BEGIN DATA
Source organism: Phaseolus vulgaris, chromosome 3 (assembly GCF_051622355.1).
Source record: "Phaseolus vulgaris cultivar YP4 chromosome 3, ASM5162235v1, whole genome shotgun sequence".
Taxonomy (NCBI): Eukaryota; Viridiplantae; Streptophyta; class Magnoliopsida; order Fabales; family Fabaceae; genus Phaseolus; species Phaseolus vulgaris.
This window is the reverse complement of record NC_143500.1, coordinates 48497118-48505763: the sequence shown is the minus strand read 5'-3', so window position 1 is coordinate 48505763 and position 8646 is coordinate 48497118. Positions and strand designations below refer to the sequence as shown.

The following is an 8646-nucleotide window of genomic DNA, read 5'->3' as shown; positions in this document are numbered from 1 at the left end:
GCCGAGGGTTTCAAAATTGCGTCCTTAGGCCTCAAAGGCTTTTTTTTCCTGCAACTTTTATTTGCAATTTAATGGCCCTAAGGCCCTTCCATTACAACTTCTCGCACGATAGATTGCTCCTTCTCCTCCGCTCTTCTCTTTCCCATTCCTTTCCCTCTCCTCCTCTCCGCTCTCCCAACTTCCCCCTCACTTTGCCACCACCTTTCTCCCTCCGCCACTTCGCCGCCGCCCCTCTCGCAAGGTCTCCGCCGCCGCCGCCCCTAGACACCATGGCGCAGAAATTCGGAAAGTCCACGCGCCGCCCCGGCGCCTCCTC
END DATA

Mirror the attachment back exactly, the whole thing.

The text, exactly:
Source organism: Phaseolus vulgaris, chromosome 3 (assembly GCF_051622355.1).
Source record: "Phaseolus vulgaris cultivar YP4 chromosome 3, ASM5162235v1, whole genome shotgun sequence".
Taxonomy (NCBI): Eukaryota; Viridiplantae; Streptophyta; class Magnoliopsida; order Fabales; family Fabaceae; genus Phaseolus; species Phaseolus vulgaris.
This window is the reverse complement of record NC_143500.1, coordinates 48497118-48505763: the sequence shown is the minus strand read 5'-3', so window position 1 is coordinate 48505763 and position 8646 is coordinate 48497118. Positions and strand designations below refer to the sequence as shown.

The following is an 8646-nucleotide window of genomic DNA, read 5'->3' as shown; positions in this document are numbered from 1 at the left end:
GCCGAGGGTTTCAAAATTGCGTCCTTAGGCCTCAAAGGCTTTTTTTTCCTGCAACTTTTATTTGCAATTTAATGGCCCTAAGGCCCTTCCATTACAACTTCTCGCACGATAGATTGCTCCTTCTCCTCCGCTCTTCTCTTTCCCATTCCTTTCCCTCTCCTCCTCTCCGCTCTCCCAACTTCCCCCTCACTTTGCCACCACCTTTCTCCCTCCGCCACTTCGCCGCCGCCCCTCTCGCAAGGTCTCCGCCGCCGCCGCCCCTAGACACCATGGCGCAGAAATTCGGAAAGTCCACGCGCCGCCCCGGCGCCTCCTC